U.S. DOT highway travel demand estimates continue to overshoot reality

By Eric Sundquist
In December, as USDOT was preparing its updated Conditions & Performance report, we took a look back at previous reports and found a consistent pattern of overestimates of motor-vehicle travel demand. We wondered about the new estimates: Will they be accurate this time?
Now we know. The answer is “no.”
The 2013 Conditions & Performance report, released Feb. 28, 2014, does contain a nod to the 21st century trend of easing travel demand (expressed as vehicle-miles traveled or VMT). It provides two future trend lines for decision makers to consider.
As in past reports, one trend line is based on the Highway Performance Monitoring System (HPMS). This amounts to rolled-up estimates of demand from states and local transportation agencies. It estimates VMT growth at 1.85 percent annually—the same as that presented in the most recent 2010 report.
The other trend line, new for this report, is based on actual VMT growth from 1995 to 2010. It estimates VMT growth at a reduced rate of 1.36 percent annually.
The three years since 2010 have all seen much lower growth than either estimate would suggest, -0.7 percent, 0.3 percent, and 0.6 percent respectively. So by 2013, the year the new report is dated, the new C&P was already estimating VMT that was 5 to 6 percent higher than actual, depending on which of the assumptions is used.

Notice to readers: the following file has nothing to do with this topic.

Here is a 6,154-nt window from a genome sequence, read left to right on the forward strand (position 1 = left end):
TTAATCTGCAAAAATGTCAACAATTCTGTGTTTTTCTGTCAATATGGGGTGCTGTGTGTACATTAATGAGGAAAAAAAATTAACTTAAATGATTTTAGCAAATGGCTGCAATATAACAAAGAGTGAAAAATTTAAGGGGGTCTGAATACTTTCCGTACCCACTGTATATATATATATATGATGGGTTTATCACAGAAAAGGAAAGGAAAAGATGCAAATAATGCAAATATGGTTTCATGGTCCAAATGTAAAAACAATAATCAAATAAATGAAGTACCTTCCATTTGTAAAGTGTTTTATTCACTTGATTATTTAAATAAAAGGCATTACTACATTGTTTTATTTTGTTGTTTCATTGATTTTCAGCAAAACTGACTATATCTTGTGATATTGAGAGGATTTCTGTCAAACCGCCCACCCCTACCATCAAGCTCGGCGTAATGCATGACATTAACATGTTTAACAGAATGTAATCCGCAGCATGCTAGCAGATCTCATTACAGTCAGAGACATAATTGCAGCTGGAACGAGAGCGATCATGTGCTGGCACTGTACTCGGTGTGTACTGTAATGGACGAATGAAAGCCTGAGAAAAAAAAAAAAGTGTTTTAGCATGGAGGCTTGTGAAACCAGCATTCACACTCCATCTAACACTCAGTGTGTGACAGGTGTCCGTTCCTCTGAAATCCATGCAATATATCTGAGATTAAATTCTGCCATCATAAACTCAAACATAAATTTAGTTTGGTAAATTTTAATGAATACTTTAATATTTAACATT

C-P chart
Figure 1. VMT predictions from USDOT’s Conditions & Performance reports, compared with actual VMT from FHWA’s Travel Volume Trends reports. All the C&P reports include estimates from the HPMS; the 2013 report also includes an estimate based on a 15-year trend.

That the HPMS-based estimate is unchanged indicates that many state and local DOTs have not adjusted their estimates to account for easing demand, continuing to base “needs” assessments for highway capacity on trend lines that overshoot reality.
That both the HPMS and 15-year trend estimates continue to overstate highway travel calls into question budgeting conclusions in the report, as well as many similar conclusions at the state and local levels. The C&P report finds that the reduction from the HPMS to the 15-year trend implies a 24 percent drop, or $21 billion, in annual spending needed to maintain current roadway conditions and performance.
As the C&P points out, pavement conditions improve in the 15-year trend scenario, partly because of less wear and tear, but also because of changing investment priorities. From the report: “the lower projected future VMT causes HERS [Highway Economic Requirements System] to shift resources from capacity expansion to pavement improvements, resulting in better pavements.”
Had the report based estimates on more current historic data—e.g., VMT trends for 2003-13, which grew at one-fifth the USDOT’s 1995-2010 estimate—the cost estimates would have dropped by tens of billions more, reducing pressure on budgets while freeing up funds to bring the existing system to a state of good repair.
Eric Sundquist is Managing Director of SSTI.